Officially, Dell Inc. hasn't said a word yet about which Linux it will be preloading on its desktops and laptops. Several sources within Dell, however, have told DesktopLinux.com that Dell's desktop Linux pick is going to be Ubuntu.
I find it hard to explain why I love PClinuxOS as much as I do, especially considering the other day when I decided to drop into Ubuntu to perform some basic tasks. PCLinuxOS is an excellent release and PCLOS2007 is looking like a real contender for most usable Linux 2007. Let's see how test release 4 behaves.
Outspoken Australian free software advocate Con Zymaris has labelled Microsoft's plan to offer Windows for $3 dollars to developing nations as an attempt to "addict" users to Microsoft software.
After I'd closed the lid on the "Ubuntu is not Linux" , uh, mess, Eric over at Binary World has taken up the idea and tried to grapple with it. I don't know, maybe I should dig it up and check for a pulse. But I'm thinking again... (that's always a dangerous sign!)
Here's the nut of the matter: moving from Windows to Linux is easy for some people and hard for others. WHY?
Just found today when I was looking to see if I missed something with the mutt sidebar patch (still irritates me that I have to sync a mailbox before jumping to another mailbox in order for the counts in the sidebar to be updated properly), that mutt 1.5.15 was released earlier this month. This is an extremely worthwhile upgrade, especially because it now has SMTP support built-in.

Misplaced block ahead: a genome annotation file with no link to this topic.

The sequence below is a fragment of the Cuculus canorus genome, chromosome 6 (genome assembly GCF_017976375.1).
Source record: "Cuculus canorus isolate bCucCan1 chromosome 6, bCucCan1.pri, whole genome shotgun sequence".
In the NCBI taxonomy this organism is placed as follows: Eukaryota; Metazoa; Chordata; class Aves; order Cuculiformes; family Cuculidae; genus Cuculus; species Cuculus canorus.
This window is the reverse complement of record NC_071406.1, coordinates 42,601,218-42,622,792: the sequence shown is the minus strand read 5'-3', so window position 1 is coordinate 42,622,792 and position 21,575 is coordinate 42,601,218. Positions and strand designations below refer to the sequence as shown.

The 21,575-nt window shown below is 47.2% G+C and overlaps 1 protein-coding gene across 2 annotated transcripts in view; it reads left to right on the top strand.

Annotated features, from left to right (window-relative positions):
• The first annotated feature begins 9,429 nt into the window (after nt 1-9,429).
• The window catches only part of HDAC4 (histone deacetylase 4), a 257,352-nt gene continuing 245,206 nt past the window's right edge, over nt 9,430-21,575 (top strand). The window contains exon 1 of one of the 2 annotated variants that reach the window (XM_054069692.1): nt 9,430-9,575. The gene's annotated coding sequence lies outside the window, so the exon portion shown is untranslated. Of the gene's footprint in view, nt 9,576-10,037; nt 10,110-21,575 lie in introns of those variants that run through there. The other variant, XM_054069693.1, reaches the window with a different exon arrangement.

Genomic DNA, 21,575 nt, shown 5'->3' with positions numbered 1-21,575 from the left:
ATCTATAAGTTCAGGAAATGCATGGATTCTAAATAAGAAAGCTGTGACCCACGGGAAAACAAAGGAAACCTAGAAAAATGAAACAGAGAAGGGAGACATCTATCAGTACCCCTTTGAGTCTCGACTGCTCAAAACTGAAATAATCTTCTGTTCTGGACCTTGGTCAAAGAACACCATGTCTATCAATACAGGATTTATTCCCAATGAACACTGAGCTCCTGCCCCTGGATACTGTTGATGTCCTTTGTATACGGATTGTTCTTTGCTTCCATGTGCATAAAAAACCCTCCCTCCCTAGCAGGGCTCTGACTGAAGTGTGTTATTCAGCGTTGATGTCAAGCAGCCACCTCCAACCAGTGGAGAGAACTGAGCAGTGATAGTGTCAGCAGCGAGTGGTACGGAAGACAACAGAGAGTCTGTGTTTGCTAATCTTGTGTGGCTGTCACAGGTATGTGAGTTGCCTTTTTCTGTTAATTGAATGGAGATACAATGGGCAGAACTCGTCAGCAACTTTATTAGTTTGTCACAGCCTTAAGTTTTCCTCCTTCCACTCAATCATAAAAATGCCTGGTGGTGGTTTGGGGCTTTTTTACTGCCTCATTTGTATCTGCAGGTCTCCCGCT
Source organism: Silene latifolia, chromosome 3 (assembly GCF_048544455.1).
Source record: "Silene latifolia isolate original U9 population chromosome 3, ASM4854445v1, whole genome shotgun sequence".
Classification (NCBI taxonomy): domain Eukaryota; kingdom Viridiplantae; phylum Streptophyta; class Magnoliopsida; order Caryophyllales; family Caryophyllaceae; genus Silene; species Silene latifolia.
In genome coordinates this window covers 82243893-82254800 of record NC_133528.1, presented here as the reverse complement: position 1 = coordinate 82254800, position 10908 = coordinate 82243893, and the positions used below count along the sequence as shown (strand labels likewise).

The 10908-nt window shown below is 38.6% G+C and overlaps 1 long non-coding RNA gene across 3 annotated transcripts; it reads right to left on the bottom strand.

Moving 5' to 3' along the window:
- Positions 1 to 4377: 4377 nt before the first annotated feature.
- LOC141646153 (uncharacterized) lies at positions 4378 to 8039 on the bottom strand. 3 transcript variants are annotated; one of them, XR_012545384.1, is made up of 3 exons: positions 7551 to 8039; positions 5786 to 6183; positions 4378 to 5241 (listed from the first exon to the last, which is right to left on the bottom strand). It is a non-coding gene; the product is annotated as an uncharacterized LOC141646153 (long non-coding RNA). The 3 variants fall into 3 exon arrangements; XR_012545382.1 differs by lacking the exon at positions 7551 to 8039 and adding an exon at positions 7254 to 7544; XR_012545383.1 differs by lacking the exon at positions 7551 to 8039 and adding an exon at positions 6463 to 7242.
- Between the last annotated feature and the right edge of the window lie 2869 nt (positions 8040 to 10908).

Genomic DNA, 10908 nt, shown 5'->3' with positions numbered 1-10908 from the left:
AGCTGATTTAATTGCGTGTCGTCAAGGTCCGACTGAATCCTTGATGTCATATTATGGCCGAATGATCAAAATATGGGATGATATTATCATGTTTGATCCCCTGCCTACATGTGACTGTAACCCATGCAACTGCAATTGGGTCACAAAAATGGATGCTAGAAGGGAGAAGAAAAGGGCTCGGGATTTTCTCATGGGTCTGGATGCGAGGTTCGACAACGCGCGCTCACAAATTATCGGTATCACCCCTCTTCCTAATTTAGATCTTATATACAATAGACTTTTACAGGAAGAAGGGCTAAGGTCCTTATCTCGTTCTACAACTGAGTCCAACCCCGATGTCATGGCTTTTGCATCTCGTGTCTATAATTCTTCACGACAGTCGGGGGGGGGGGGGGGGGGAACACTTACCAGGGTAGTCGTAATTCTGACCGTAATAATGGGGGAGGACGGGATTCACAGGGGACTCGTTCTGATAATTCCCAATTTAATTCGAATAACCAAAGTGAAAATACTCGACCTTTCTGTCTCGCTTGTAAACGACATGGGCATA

Last week, my fellow FOSSwire blogger Jacob introduced you to APT, the powerful package management system that is underneath Ubuntu.
The command line interface is the most powerful way to manipulate the software installed on your system, but to users who aren’t familiar with a command line interface, it can be a bit daunting.
June 21th 2005 was the day KOffice released version 1.4. I highlight that release because it was the first release where KOffice switched its native format to the OpenDocument Format. That would become an official ISO standard in May 2006.
It is my privilege to announce on behalf of the team members of the PCLinuxOS Magazine Project sponsored by MyPCLinuxOS.com, the May 2007 issue (#9) is available for download!
Some highlights include:
1. KDE User Guide Part 2
2. Scroogle and Konqueror Integration
3. Top Ten Reasons for Using Linux
4. Linux in Education
5. Updating PCLinuxOS to 2007
A recent article in OhMyNews.com discusses the results of a conference in Tokyo at which educators recommended converting aging computers running Windows 98 and ME to Linux. About 400,000 such machines exist in Japan's public schools and either can't run more up-to-date operating systems or the cost of upgrade is prohibitive.
A LONE HOBBYIST programmer sitting at his home in France is responsible for adding 352 USB webcams to the list of those supported by Linux. He tells the INQUIRER about this often unknown and unrecognised achievement.
The uproar in the open-source community caused by proprietary poster-child Microsoft's deal with Linux provider Novell shows no sign of abating. For many, it's a betrayal of the fundamental ethos of free and open software — a pact with the devil.
DNS Stands for Domain Name Service.On the Internet, the Domain Name Service (DNS) stores and associates many types of information with domain names; most importantly, it translates domain names (computer hostnames) to IP addresses. It also lists mail exchange servers accepting e-mail for each domain.